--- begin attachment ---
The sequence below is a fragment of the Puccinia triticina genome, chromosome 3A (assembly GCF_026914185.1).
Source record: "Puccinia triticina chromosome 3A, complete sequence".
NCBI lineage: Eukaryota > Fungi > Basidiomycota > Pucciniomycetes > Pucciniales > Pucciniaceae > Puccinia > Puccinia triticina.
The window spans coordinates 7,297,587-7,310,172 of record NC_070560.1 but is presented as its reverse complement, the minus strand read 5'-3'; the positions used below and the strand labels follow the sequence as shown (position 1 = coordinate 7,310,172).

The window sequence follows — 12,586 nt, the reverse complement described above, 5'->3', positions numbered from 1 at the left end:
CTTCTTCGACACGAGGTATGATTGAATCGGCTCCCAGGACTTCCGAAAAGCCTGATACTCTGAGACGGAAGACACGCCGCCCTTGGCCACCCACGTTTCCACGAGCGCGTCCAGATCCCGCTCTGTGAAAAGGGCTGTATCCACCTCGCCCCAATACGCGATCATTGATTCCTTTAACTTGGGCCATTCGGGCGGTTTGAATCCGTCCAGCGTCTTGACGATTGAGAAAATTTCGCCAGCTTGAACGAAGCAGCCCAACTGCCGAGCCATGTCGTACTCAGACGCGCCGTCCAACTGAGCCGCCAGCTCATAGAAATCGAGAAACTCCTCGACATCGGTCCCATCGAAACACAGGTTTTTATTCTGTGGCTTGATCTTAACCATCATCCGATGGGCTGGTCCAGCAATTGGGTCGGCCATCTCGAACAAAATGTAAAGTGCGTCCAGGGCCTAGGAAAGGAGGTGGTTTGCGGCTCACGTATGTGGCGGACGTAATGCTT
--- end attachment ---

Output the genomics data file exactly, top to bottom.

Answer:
The sequence below is a fragment of the Puccinia triticina genome, chromosome 3A (assembly GCF_026914185.1).
Source record: "Puccinia triticina chromosome 3A, complete sequence".
NCBI lineage: Eukaryota > Fungi > Basidiomycota > Pucciniomycetes > Pucciniales > Pucciniaceae > Puccinia > Puccinia triticina.
The window spans coordinates 7,297,587-7,310,172 of record NC_070560.1 but is presented as its reverse complement, the minus strand read 5'-3'; the positions used below and the strand labels follow the sequence as shown (position 1 = coordinate 7,310,172).

The window sequence follows — 12,586 nt, the reverse complement described above, 5'->3', positions numbered from 1 at the left end:
CTTCTTCGACACGAGGTATGATTGAATCGGCTCCCAGGACTTCCGAAAAGCCTGATACTCTGAGACGGAAGACACGCCGCCCTTGGCCACCCACGTTTCCACGAGCGCGTCCAGATCCCGCTCTGTGAAAAGGGCTGTATCCACCTCGCCCCAATACGCGATCATTGATTCCTTTAACTTGGGCCATTCGGGCGGTTTGAATCCGTCCAGCGTCTTGACGATTGAGAAAATTTCGCCAGCTTGAACGAAGCAGCCCAACTGCCGAGCCATGTCGTACTCAGACGCGCCGTCCAACTGAGCCGCCAGCTCATAGAAATCGAGAAACTCCTCGACATCGGTCCCATCGAAACACAGGTTTTTATTCTGTGGCTTGATCTTAACCATCATCCGATGGGCTGGTCCAGCAATTGGGTCGGCCATCTCGAACAAAATGTAAAGTGCGTCCAGGGCCTAGGAAAGGAGGTGGTTTGCGGCTCACGTATGTGGCGGACGTAATGCTT